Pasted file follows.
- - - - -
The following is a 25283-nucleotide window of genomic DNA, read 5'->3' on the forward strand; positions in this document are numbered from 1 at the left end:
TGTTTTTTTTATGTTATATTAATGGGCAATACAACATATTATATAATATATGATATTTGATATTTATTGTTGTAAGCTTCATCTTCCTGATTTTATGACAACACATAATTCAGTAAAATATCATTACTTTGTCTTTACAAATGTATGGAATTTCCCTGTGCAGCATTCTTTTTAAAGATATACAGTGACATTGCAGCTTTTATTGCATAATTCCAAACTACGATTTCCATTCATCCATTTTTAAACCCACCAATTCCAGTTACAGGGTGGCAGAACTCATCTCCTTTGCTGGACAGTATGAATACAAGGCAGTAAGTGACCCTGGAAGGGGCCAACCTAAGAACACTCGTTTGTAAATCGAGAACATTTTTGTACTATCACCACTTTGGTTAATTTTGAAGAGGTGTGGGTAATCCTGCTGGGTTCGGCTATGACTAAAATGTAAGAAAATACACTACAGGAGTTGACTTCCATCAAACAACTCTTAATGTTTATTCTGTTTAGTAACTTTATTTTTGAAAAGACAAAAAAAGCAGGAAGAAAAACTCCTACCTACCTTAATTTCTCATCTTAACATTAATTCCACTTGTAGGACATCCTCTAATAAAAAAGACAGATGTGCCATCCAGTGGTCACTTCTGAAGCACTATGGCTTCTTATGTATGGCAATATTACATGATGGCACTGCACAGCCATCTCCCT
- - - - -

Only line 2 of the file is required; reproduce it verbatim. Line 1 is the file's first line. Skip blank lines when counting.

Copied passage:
TGTTTTTTTTATGTTATATTAATGGGCAATACAACATATTATATAATATATGATATTTGATATTTATTGTTGTAAGCTTCATCTTCCTGATTTTATGACAACACATAATTCAGTAAAATATCATTACTTTGTCTTTACAAATGTATGGAATTTCCCTGTGCAGCATTCTTTTTAAAGATATACAGTGACATTGCAGCTTTTATTGCATAATTCCAAACTACGATTTCCATTCATCCATTTTTAAACCCACCAATTCCAGTTACAGGGTGGCAGAACTCATCTCCTTTGCTGGACAGTATGAATACAAGGCAGTAAGTGACCCTGGAAGGGGCCAACCTAAGAACACTCGTTTGTAAATCGAGAACATTTTTGTACTATCACCACTTTGGTTAATTTTGAAGAGGTGTGGGTAATCCTGCTGGGTTCGGCTATGACTAAAATGTAAGAAAATACACTACAGGAGTTGACTTCCATCAAACAACTCTTAATGTTTATTCTGTTTAGTAACTTTATTTTTGAAAAGACAAAAAAAGCAGGAAGAAAAACTCCTACCTACCTTAATTTCTCATCTTAACATTAATTCCACTTGTAGGACATCCTCTAATAAAAAAGACAGATGTGCCATCCAGTGGTCACTTCTGAAGCACTATGGCTTCTTATGTATGGCAATATTACATGATGGCACTGCACAGCCATCTCCCT